San Simón receives everyone – men, women, children, villagers, urbanites, prostitutes, cripples, and lunatics. For their offerings he provides protection, money, healings, even a husband or wife. He makes dreams come true, helps overcome obstacles, stands against injustice, brings wealth, success, fertility, and prosperity. He dances the night away. He is attended by his cofrades, who spend their days smoking and drinking by his side, and it is considered the highest honor to host him.
In Zunil, the daykeeper employs San Simón during his trabajo for the client. Notice that the photo is of San Simón, seated with his shotgun in his right hand. The client has provided the photo to further empower the daykeeper. The daykeeper is exercising his trabajo, work literally, but better translated as duty. Always the daykeeper covers his head with a scarf. The lack of candles is unusual, indicating that the client did not want them. Copal, an aromatic resin from the copal tree, is essential for every trabajo. One of the photos illustrates the daykeeper dropping copal nuggets into the fire. The discarded corn husks at the feet of the daykeeper indicate the copious amount used; copal nuggets are wrapped in corn husks.
Laguna de Chicabal
From San Martín Sacatepéquez we followed a trail toward the sacred crater lake the Mam call Laguna de Chicabal. The white countryside took its color from volcanic ash. Straw huts, shaped like teepees, stood starkly on the bleached gravels. Once the trail began to ascend the volcano, the loose ash thickened, and the walk became a wade through knee-high white pebbles. After reaching the rim of the crater we dropped sharply through the wet cloud forest. The slope finally flattened, the forest thinned, and through the mist we saw the quivering lake for the first time.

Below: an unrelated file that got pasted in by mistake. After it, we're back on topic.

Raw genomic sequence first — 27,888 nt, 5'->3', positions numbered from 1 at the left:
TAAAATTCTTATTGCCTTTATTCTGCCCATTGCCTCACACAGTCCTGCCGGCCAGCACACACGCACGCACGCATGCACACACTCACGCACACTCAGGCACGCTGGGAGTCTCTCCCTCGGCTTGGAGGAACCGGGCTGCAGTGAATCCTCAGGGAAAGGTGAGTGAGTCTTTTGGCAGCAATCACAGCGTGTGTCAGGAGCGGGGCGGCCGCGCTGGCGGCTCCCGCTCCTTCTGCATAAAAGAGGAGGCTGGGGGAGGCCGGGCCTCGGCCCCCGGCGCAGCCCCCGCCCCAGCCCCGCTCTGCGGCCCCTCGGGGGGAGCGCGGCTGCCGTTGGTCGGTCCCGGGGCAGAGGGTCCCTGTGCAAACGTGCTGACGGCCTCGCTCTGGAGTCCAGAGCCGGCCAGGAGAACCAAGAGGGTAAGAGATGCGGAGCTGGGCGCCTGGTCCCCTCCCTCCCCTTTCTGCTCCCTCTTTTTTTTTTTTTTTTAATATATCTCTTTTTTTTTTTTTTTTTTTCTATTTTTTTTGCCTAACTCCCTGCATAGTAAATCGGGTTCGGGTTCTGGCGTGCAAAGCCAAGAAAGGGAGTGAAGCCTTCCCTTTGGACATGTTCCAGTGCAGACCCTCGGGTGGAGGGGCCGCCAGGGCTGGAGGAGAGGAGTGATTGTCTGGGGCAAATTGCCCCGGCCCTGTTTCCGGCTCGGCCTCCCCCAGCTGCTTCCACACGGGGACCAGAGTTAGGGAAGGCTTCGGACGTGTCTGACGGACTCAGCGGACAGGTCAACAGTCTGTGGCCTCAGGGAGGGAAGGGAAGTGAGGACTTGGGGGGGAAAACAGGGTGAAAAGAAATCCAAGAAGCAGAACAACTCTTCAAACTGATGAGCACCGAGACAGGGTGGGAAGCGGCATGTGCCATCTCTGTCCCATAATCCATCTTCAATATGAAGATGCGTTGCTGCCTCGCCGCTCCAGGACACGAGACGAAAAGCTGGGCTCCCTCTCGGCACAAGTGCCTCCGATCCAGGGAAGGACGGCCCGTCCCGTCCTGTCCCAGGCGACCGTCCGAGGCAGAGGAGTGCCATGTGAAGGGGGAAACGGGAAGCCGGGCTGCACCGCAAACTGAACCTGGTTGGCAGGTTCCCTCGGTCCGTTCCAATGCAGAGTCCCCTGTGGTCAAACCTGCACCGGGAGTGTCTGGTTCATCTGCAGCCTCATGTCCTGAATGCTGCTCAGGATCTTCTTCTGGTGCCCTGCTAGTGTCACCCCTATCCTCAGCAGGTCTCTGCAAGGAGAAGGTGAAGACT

We strolled apprehensively along the beach, noticing that the water seemed to shudder, seeing many abandoned altar sites, listening to the parrots, knowing that they announced the coming rain. Then, behind a sharp, loud, crack and flash of lightning, suddenly boomed deafening thunder, and the roar rumbled through the crater, lingering as it bounced off the mountains. The startling moment was appropriate, for the Mam name of the laguna translates to English as Thunder Lake.
The crater was unoccupied our first climb to the lake. Our second ascent rewarded us with a gathering of pilgrims. They invited us to their ceremony, fed us blue corn tortillas, and told us about the great gathering on the fifth of May, during which, because the lake is the center of their world, reality is exposed and refreshed. The pilgrims told me that I would be welcome, although professing that no gringos had ever attended, and that ladinos and mestizos were forbidden, as was swimming or fishing.
May 5th Ceremony at Laguna de Chicabal
Semana Santa is Holy Week in all of Latin America. Antigua, Guatemala offers a traditional celebration. The streets are decorated with colored sand, as are the interiors of churches, and processions honoring the Saints are ubiquitous. Zunil, Guatemala offers a reenactment of their version of the last days of Christ, the finale being a chase and capture of Judas, and the hanging of both Judas and a “Spaniard.”